I refuse to be painted into a box on the topic of political identity, because such a box that would be fitting for me doesn’t exist. Forgive me while I appropriate some language here, but I’m personally “political-fluid.”  I’m neither red nor blue.  I’m purplish.  And there are other streaks of green and black and plaid in there!  I’m no slave to fashion, to religious thinking or political thinking.

I’m a conservative on issues of economics, immigration, and a few others.  I’m socially liberal and I often agree with voices who exist on either/both sides of the political spectrum. The problem in this modern era is that folks define themselves based on one label or another, and often refuse to hear anything outside of their own viewpoint. That ain’t me. While I’m also not a senator’s son, I become restless and bored in echo chambers. I am a Freethinker.  I am free to think.  And I do this a great deal.

I believe there’s a lot of work needed right now to improve this country, and as the mother of a young child, I have literal skin in the game.

Folks, the US as I see it, is a house divided.  Moreover it’s a house divided and on fire.  And I don’t care who points out where are the exits that I may not see.  I am not going to burn because someone I disagree with on some issue saw something that I missed.  I want to preserve this Union.  I want to get government back to the business of governing and have it remove itself from private affairs.

It is unacceptable to me that a family risks losing their 10 and 6 year old children because the parents permit the kids to walk alone from park to home in a 15 minute trip.  It is unacceptable that the education outcomes in Mississippi (and most of the US) are what they are.  It is unacceptable that the over-criminalization of African-American people and communities is discussed at the policy level only in terms of ending the protests and conflict that surround the issue.  It is unacceptable that corporate interests are more important to many of our elected officials than the concerns of human people not corporations as “people” or money as “people.”  I think smaller government is a good idea and we can begin by getting politics and religion out of medicine and research.

I went before a group who invited me. I talked policy with people who are looking for a way to appeal to more voters.  And I found a number of people who agree with me.  We have points of disagreement as well, but I’ve never been one to swear allegiance to one way of thinking and I will never promise to refuse common ground with folks who see the world differently from myself.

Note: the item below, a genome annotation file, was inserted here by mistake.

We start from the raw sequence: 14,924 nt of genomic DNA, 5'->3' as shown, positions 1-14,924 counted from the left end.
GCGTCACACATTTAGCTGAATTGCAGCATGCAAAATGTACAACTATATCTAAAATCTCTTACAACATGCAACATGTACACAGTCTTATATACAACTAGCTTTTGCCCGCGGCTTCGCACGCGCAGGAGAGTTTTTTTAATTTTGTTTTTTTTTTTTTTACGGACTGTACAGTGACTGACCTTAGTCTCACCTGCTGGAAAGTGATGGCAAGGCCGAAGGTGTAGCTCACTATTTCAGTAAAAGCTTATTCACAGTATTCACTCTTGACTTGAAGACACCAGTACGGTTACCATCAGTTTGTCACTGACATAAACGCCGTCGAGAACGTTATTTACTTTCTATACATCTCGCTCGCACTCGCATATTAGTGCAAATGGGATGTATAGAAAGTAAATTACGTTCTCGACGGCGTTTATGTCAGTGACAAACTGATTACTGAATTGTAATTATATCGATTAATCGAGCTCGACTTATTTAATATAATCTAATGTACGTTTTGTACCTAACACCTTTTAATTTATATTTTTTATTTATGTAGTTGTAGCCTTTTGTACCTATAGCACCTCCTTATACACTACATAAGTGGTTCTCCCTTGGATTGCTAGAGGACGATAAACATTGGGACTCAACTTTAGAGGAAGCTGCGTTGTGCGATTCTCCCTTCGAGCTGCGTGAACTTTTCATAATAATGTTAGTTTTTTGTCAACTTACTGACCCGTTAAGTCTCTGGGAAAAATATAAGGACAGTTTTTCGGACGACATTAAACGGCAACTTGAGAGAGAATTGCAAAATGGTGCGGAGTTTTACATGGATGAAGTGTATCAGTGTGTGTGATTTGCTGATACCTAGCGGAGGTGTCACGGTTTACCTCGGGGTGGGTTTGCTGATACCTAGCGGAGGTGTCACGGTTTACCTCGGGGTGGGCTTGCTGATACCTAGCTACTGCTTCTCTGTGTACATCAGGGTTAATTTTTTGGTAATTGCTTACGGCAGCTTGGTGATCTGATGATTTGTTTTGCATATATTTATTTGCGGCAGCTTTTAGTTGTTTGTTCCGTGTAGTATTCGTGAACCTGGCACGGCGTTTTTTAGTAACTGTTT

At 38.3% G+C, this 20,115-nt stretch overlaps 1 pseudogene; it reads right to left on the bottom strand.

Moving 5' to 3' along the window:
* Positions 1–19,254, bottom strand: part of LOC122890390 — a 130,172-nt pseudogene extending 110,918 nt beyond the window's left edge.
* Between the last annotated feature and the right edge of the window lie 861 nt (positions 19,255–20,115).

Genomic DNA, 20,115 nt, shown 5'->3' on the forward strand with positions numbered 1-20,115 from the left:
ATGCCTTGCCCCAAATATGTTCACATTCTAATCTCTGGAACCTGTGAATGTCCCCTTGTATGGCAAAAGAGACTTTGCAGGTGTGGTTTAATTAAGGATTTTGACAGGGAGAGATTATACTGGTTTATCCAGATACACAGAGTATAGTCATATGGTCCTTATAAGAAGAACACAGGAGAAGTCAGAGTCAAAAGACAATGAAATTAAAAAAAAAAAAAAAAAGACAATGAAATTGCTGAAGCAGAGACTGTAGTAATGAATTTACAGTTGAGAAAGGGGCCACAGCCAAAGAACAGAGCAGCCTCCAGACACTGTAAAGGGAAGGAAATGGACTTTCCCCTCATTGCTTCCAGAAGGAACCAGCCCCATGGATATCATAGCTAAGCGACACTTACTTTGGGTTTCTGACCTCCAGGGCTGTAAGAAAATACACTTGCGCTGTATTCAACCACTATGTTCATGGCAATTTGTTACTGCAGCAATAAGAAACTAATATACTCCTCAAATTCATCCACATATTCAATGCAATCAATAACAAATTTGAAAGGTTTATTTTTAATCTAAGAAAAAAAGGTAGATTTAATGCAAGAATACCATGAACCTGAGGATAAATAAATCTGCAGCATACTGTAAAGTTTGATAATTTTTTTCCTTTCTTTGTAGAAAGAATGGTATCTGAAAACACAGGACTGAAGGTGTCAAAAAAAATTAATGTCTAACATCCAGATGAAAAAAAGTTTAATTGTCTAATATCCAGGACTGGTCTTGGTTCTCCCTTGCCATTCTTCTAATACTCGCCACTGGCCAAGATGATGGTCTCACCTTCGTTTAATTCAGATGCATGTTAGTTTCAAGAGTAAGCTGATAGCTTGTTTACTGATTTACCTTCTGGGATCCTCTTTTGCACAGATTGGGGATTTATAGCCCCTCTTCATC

Some folks would never set foot at CPAC.  It’s their right. Others think that my feminist sisters and I getting down at NOW conferences is a leap too far. I’ve attended too many Congressional Black Caucus events since living in DC for me to remember, and I’ve had people tell me I’m wasting my time to go to those as well.

I am willing to work for the improvement of this country in which I live.  I’m willing to share ideas with folks who want to do the same with me.

I’ve been a critical thinker from the times the nuns who taught me in elementary school encouraged me to ask more and better questions. That’s what I do. I’m not ever going to NOT ask hard questions and think about difficult subjects.

One never grows if one never stretches. My appearance before CPAC was me making an attempt to stretch across to people who didn’t know they had a damn thing in common with a black, atheist, feminist, liberal, conservative, fan of hooks, Orwell, Hitchens, and Guy-Sheftall.

Look up, if you might, the legacy of the recently deceased Senator Edward Brooke.  He was the first Black man elected to the US Senate as a member of the GOP since reconstruction.  He died this January, and is sorely missed by many.  He was a Republican who worked for fair housing, abortion rights (and tried to get funding for poor women!) and a bunch of other issues too. Today, I bet his party affiliation would have been dependent upon where he resided, and not his political beliefs.  I think that’s a problem.

I’m not a pastor.  I don’t preach.  And certainly not to the converted. I had four minutes to lay out one specific case about the numbers of growing non-religious.

I believe I served us well.

To Freethought!